For Arnold’s wife, I had worked with Rita Wilson on Happy Days, so I knew her and I always liked her. We had a lot of choices, but given Rita’s relationship with her husband, I figured she’d be the strongest at chastising an A-list actor. As for the son, Jake Lloyd was a really good kid, and I’m really sorry for what’s happened in his life. He was raw, but he was sweet and nice and he understood the part. I got him a dialogue coach and he ended up doing really well. 

Then there was Phil Hartman, who was spectacular. Originally he came in to read for Sinbad’s part. I knew he was wrong for it, but I still wanted to see him. By the end of the audition, it was obvious that he wasn’t the guy, so I said, “You know, there’s this other part, if you wouldn’t mind reading it.” He probably sensed it was a smaller part, but Chris was in the room, so it was probably bad politics to say no. He read for the neighbor cold, didn’t even look it over, he just dove in and he was hysterical. He was so smarmy — he had the character instantly.

One of the best lines in the movie was actually an improv from Phil Hartman right off the top of his head. It was when he said to Arnold, “You can’t bench press your way out of this one.”

Designing Turbo Man

Levant: Designing Turbo Man — and an entire toy line — was very exciting to me. We had to design the hottest toy in America, which was so much more difficult than I could have anticipated. When you get down to it, even back then, virtually every color combination and style had already been done. Eventually, myself, storyboard artist Darryl Henley and concept designer Tim Flattery figured it out, but it was tough.

Flattery: Brian gave really good direction on the character. He explained that Turbo Man was a Saturday morning TV show that had spawned a toy line for kids, so it’s not really a superhero. He didn’t want it campy, but wanted it a bit tongue-in-cheek.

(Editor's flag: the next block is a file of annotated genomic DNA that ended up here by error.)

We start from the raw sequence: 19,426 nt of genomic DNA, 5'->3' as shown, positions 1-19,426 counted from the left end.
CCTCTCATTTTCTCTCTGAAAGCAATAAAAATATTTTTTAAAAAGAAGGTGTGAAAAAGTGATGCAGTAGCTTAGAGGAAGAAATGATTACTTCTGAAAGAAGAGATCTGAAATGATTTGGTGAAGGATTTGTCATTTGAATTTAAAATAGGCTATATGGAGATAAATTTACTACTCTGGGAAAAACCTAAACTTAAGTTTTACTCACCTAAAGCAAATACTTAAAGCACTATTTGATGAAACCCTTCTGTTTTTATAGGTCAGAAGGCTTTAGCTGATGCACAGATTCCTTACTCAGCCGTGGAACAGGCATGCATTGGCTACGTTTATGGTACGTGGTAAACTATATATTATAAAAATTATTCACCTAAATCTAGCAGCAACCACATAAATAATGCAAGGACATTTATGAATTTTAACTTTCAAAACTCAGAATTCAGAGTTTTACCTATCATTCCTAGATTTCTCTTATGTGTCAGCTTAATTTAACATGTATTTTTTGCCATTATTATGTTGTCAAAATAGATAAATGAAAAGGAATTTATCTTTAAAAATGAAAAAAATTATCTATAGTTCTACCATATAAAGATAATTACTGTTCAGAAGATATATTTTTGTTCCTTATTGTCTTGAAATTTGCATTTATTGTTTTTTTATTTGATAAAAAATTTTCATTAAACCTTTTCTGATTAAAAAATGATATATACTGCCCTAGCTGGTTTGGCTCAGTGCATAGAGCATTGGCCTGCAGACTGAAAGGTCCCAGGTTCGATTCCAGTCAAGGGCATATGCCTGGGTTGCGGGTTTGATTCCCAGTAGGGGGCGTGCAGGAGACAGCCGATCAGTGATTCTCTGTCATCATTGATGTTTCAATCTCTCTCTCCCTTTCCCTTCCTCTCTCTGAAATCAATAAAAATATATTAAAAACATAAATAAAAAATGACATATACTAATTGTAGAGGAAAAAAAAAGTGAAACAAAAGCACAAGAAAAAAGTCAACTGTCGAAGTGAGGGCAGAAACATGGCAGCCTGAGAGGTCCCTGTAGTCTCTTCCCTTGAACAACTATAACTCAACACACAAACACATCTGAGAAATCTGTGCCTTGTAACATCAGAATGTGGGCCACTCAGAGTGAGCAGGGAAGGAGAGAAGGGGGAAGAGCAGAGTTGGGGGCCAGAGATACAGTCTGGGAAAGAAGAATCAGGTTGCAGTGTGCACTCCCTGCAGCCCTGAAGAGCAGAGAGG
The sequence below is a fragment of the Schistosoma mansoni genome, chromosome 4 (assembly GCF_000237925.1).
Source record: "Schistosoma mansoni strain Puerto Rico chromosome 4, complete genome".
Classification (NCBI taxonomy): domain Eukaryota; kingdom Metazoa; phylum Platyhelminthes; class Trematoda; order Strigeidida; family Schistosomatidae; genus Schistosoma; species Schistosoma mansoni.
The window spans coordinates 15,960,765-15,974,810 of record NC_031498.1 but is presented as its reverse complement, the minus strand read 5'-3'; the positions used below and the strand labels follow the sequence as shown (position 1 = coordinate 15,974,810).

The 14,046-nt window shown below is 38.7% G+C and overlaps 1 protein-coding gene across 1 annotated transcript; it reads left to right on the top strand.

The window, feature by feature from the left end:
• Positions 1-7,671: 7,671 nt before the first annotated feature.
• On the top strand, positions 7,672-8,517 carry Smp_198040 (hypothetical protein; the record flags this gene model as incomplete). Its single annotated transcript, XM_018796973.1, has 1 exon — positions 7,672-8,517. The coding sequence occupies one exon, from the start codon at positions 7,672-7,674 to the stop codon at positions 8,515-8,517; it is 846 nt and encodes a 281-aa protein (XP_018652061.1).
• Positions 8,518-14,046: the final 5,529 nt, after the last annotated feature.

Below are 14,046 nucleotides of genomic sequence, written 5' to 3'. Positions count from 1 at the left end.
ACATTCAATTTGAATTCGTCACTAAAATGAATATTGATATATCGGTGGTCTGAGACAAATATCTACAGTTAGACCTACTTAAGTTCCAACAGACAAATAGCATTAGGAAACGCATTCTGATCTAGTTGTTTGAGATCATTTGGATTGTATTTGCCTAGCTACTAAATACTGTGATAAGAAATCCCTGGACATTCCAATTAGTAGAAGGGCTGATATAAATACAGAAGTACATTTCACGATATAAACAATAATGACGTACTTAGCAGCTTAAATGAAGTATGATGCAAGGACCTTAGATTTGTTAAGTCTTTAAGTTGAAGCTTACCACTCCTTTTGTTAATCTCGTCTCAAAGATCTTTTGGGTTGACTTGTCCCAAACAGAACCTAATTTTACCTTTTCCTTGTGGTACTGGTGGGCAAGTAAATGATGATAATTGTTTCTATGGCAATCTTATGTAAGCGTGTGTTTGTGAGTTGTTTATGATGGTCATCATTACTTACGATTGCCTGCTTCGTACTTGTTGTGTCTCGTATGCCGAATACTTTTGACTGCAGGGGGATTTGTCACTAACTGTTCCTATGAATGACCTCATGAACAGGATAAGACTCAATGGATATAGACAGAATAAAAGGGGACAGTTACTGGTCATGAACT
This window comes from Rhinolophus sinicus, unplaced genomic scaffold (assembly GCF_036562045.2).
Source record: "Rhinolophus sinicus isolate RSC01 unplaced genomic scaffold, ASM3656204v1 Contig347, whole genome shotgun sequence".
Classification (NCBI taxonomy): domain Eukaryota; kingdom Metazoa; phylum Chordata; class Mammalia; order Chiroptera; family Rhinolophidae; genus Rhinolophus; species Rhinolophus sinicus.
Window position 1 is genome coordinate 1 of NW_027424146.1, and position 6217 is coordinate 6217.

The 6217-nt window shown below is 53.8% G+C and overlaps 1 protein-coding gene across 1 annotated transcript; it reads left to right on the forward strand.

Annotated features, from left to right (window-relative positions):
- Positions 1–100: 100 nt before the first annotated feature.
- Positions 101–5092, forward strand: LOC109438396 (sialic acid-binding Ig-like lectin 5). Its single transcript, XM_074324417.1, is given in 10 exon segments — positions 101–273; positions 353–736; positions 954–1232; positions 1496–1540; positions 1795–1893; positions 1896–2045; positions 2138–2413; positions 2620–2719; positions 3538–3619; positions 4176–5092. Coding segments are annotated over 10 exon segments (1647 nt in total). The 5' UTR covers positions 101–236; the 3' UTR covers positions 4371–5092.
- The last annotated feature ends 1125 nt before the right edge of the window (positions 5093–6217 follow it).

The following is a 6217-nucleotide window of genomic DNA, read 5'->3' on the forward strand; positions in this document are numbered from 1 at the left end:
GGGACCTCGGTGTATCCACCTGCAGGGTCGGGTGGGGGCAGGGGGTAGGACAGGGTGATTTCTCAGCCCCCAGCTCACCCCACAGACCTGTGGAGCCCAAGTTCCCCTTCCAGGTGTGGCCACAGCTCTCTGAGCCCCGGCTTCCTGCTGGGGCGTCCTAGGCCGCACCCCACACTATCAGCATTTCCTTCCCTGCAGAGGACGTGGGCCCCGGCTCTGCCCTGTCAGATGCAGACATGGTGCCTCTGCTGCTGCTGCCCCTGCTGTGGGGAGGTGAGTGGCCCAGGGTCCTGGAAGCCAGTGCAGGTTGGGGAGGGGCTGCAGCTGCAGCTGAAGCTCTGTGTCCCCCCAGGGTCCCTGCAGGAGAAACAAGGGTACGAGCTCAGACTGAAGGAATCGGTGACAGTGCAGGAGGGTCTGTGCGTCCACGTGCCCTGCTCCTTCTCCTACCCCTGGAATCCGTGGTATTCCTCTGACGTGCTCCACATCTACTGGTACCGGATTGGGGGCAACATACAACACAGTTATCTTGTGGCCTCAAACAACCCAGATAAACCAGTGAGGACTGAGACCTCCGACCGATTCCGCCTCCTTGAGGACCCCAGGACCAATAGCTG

Levant: After a lot of back and forth, we finally came up with Turbo Man, which we kind of saw like a 1959 Cadillac mixed with the Michael Keaton Batman suit. Yet, somehow, even after all that, it still came out looking a lot like Iron Man

Production Begins

Schwarzenegger, excerpt from The Making of ‘Jingle All the Way,’ HBO, 1996: I think that Brian Levant, as a director, has been really so much fun, and so inspirational because he always has so much joy when he approaches the scenes. 

Levant: When you do a movie with Arnold, it becomes his movie. Once he was on board, it was all his people and his stunt coordinator and things like that. They do their thing for a few months, then they take their show to the next town for Arnold’s next project. He really sets the tone, which is great. He’s a consummate professional — he knows not just his lines, but everyone’s lines. He’s a sweet guy and a very happy guy. But, I mean, what’s he not got to be happy about?

Sinbad, excerpt from Blerd Empire podcast: First day of shooting, we shoot [a fight] scene. It’s funny, they yell, “Cut,” [and] I said, “Arnold, you want to take this to another level? Ask for another take.” He asks for another take, I do my Sinbad thing [and] he’s laughing so hard they couldn’t use it. He said, “Wait, I get one!” We became friends trying to one-up each other.

Halfway through Jingle All the Way, [I] threw a 1970s party at Prince’s club. Arnold, he threw a party toward the end — cigar party. Great place! I ain’t never smoked cigars [and], these were Cubans! I almost went through three of them, [then] I went up to go pee and the room starts spinning. They had to send me back to the hotel.

Levant: We had fun, but it was really challenging, too. Last night, perhaps in anticipation of this interview, I had a nightmare about working with Chris Columbus’ production team again. See, when I met Chris and got the job, it was like I made a new best friend. Our sensibilities really aligned — John Hughes wrote Home Alone, which Chris did and Hughes also wrote Beethoven, which I did. We really are from the same school of filmmaking, but our processes were very different. His process was slower and more intellectualized, and he wanted Jingle All the Way to be a big movie. I, however, came from TV, where you’re always very cognizant of time and money. 

For one thing, I never figured out why we had to film in Minneapolis. Shooting on location is much, much more expensive, but that’s what they wanted. The house, for example — we could have found a house in Studio City, and that would have been fine, but they wanted Minneapolis. Granted, the Mall of America was in Minneapolis, but even a lot of that could have been done in Los Angeles. It’s all the same stores anyway. With what they wanted to do, it always seemed like we were flirting with disaster.